Thursday, February 12, 2015

Private vs. Public School

Another big part of moving to a foreign country with kids: Deciding where those kids are going to go to school. In the States, it was pretty much a no-brainer that i'd send my kiddo to public school, given that we have special programs like dual immersion language education in our public school system. Portland's school district is not without its issues, but these extras are really special.
Uniforms: a pro or con? Probably depends who you ask...

Here in Nicaragua, public school was an absolute "no." Walk past a public colegio and you might think you've stumbled upon the local zoo, or the local jail, as evidenced by the bleak bars that cover the windows and the cacophony of sounds emanating from the building. In any case, the noise, chaos, and reported lack of real learning made that a relatively easy decision. There are many private schools here to choose from, and they're relatively affordable, so it was fairly easy for me to choose the one that most closely mimicked our dual-immersion model back home. We are happy there.

There are always pros and cons to every decision though, so here are a few:

Pros for our private school in Nicaragua:

- Small class sizes that mean lots of individualized attention and special work in areas where kids excel. For my kiddo, that's math.
- A welcoming, friendly family-like community
- Relatively low level of bureaucracy if you want to change something within the school
- Much less bullying than a bigger school

Cons for our private school in Nicaragua:

- Small class sizes mean a relatively low number of potential friends
- Few extra curricular activities

Pros for our public school in the USA:

- Larger classes mean more friends
- Lots of variety in food choices, after school activities
- Free!
- A wide variety of kids from various income levels and backgrounds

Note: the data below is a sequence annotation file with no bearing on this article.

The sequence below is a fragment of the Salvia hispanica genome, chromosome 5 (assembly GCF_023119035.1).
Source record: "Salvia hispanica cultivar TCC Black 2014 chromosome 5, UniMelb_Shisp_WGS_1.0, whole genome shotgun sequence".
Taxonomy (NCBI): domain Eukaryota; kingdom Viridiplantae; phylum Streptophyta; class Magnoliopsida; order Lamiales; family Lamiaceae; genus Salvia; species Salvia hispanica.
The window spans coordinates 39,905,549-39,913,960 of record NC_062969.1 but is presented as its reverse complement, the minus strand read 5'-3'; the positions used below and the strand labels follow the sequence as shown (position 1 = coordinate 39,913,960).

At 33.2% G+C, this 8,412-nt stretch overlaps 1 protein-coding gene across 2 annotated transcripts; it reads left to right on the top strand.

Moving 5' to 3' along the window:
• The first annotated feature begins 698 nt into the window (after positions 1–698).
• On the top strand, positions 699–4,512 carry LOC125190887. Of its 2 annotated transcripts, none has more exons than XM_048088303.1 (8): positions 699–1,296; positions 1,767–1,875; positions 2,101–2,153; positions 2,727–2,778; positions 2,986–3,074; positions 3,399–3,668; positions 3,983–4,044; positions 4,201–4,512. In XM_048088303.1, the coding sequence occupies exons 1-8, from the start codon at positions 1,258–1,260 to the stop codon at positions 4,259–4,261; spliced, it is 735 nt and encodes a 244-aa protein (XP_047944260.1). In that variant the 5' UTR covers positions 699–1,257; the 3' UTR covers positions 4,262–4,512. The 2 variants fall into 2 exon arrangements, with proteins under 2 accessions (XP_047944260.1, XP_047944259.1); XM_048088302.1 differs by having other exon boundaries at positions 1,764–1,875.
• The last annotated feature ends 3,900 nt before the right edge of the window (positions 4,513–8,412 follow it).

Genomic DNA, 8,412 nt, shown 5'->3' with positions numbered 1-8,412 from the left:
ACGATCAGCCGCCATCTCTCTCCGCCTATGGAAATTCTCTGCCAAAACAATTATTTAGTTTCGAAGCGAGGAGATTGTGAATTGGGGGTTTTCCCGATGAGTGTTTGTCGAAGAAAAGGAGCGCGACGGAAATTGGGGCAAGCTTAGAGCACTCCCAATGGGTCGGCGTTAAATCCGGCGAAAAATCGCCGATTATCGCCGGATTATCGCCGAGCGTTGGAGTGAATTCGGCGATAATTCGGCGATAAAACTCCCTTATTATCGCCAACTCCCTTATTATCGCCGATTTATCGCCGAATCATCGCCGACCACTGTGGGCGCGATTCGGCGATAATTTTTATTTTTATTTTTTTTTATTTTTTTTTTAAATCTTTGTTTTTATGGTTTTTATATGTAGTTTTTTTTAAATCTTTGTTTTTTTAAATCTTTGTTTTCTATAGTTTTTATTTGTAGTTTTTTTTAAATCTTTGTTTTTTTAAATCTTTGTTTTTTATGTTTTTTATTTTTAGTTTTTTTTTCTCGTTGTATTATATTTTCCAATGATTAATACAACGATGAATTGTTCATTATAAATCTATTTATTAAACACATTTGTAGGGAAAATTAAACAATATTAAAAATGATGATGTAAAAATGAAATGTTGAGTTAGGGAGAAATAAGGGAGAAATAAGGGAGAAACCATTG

Cons for our public school in the USA:

- Every decision must be made my committee
- Teachers, even the good ones, don't have time for individualized attention
- A wide variety of kids from various income levels and backgrounds, which sometimes means kids who don't get help at home or even get away with being narcissistic bullies


The lists could go on and on -- but sometimes it's good to make a list like this to remind yourself that you're not doing some terrible damage to your child by ripping her from what she knows... that she'll learn and grow and gain tons of perspective...

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3 comments:

Angel The Alien said...

There are definitely a lot of things to consider, if you are in the position to choose a school for your child! There is no one-size-fits-all solution! But most people are just stuck sending their kids to whatever public school is closest.

Chef Rafi said...

Can you post pictures of the public schools there? How bad is it really inside?

Nico said...

Hi Chef Rafi --

I could probably post a couple pics of the outside of the schools... but i don't have access to them during the day (and i don't know anyone who goes there)...